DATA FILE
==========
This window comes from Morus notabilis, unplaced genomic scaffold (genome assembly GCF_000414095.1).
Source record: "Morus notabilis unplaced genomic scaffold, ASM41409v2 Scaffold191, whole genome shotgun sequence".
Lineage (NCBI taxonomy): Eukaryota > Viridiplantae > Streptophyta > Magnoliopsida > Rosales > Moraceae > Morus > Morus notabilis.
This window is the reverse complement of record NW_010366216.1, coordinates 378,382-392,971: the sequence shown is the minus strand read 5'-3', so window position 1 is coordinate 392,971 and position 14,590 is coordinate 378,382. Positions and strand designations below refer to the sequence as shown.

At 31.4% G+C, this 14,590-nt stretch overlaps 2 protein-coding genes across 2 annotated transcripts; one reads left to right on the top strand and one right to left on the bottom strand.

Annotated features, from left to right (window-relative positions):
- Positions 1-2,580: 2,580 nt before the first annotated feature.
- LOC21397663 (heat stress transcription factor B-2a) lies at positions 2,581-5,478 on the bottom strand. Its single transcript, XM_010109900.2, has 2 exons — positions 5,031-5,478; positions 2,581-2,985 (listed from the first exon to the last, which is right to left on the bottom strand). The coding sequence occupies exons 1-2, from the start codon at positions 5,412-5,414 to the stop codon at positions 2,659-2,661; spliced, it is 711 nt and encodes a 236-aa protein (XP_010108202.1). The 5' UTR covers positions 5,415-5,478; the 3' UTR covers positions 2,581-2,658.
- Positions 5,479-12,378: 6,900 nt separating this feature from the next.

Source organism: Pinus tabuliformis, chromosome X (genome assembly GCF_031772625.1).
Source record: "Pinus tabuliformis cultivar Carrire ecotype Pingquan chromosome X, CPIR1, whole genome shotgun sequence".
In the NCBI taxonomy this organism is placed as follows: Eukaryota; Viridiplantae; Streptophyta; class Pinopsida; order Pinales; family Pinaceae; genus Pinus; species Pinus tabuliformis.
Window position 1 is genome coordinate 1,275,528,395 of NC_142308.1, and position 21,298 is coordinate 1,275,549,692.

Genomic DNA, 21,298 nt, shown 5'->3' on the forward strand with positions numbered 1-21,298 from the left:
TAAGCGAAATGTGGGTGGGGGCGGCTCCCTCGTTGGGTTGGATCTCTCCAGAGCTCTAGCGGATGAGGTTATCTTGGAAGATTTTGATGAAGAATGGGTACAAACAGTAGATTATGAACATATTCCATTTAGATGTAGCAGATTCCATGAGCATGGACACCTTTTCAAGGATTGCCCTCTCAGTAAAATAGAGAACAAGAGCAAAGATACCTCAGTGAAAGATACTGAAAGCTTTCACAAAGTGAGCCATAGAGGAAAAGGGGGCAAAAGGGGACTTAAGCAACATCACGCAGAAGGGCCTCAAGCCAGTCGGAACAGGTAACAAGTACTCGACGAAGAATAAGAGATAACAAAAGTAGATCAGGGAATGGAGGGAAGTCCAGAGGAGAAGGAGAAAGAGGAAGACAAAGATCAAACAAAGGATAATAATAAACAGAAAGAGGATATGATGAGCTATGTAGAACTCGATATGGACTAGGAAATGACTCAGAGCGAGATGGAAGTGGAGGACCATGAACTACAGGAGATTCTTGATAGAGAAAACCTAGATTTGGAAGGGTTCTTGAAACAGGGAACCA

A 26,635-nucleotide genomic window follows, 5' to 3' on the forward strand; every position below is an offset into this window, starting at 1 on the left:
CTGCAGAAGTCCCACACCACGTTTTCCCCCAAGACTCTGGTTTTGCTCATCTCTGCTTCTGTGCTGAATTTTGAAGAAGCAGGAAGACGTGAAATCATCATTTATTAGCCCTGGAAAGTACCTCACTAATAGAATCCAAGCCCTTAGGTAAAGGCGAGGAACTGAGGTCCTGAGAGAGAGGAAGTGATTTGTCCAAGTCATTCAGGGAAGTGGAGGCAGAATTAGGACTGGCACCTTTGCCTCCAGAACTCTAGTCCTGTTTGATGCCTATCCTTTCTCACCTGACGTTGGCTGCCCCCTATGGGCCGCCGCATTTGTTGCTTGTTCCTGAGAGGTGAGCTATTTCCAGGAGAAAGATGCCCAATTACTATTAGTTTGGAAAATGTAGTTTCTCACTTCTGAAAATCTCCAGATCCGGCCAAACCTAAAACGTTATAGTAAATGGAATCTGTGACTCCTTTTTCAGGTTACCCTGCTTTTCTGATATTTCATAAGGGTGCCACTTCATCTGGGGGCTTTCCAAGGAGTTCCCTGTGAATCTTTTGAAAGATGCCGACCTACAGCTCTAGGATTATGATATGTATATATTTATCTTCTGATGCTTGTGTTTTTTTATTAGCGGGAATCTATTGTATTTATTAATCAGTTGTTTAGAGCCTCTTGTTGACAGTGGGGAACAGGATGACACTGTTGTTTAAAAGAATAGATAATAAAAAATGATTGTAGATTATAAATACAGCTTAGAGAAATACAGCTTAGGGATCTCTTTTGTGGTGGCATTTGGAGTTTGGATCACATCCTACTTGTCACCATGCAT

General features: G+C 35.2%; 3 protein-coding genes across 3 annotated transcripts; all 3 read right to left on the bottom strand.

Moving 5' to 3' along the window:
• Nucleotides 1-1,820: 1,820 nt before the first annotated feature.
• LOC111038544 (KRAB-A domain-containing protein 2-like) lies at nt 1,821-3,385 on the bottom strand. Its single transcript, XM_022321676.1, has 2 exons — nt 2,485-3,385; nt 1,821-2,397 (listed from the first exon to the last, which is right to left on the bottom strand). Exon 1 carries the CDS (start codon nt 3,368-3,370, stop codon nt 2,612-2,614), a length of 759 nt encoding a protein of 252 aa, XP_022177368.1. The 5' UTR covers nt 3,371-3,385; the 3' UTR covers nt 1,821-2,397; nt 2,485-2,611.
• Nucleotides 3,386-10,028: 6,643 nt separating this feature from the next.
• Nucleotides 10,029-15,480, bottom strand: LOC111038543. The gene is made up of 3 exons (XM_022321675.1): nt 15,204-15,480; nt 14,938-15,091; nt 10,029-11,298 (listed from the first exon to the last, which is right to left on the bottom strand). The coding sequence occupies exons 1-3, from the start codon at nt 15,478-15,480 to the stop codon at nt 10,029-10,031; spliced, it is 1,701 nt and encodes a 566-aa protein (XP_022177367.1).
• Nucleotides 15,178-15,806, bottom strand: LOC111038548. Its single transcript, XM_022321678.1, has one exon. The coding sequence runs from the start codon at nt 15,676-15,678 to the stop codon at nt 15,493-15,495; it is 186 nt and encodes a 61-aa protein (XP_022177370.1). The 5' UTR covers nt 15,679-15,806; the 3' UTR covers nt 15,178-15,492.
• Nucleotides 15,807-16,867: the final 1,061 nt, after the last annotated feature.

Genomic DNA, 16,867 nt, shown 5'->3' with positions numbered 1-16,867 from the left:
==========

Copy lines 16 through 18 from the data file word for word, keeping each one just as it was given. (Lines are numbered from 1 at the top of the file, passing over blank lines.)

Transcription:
A 26,635-nucleotide genomic window follows, 5' to 3' on the forward strand; every position below is an offset into this window, starting at 1 on the left:
CTGCAGAAGTCCCACACCACGTTTTCCCCCAAGACTCTGGTTTTGCTCATCTCTGCTTCTGTGCTGAATTTTGAAGAAGCAGGAAGACGTGAAATCATCATTTATTAGCCCTGGAAAGTACCTCACTAATAGAATCCAAGCCCTTAGGTAAAGGCGAGGAACTGAGGTCCTGAGAGAGAGGAAGTGATTTGTCCAAGTCATTCAGGGAAGTGGAGGCAGAATTAGGACTGGCACCTTTGCCTCCAGAACTCTAGTCCTGTTTGATGCCTATCCTTTCTCACCTGACGTTGGCTGCCCCCTATGGGCCGCCGCATTTGTTGCTTGTTCCTGAGAGGTGAGCTATTTCCAGGAGAAAGATGCCCAATTACTATTAGTTTGGAAAATGTAGTTTCTCACTTCTGAAAATCTCCAGATCCGGCCAAACCTAAAACGTTATAGTAAATGGAATCTGTGACTCCTTTTTCAGGTTACCCTGCTTTTCTGATATTTCATAAGGGTGCCACTTCATCTGGGGGCTTTCCAAGGAGTTCCCTGTGAATCTTTTGAAAGATGCCGACCTACAGCTCTAGGATTATGATATGTATATATTTATCTTCTGATGCTTGTGTTTTTTTATTAGCGGGAATCTATTGTATTTATTAATCAGTTGTTTAGAGCCTCTTGTTGACAGTGGGGAACAGGATGACACTGTTGTTTAAAAGAATAGATAATAAAAAATGATTGTAGATTATAAATACAGCTTAGAGAAATACAGCTTAGGGATCTCTTTTGTGGTGGCATTTGGAGTTTGGATCACATCCTACTTGTCACCATGCAT

General features: G+C 35.2%; 3 protein-coding genes across 3 annotated transcripts; all 3 read right to left on the bottom strand.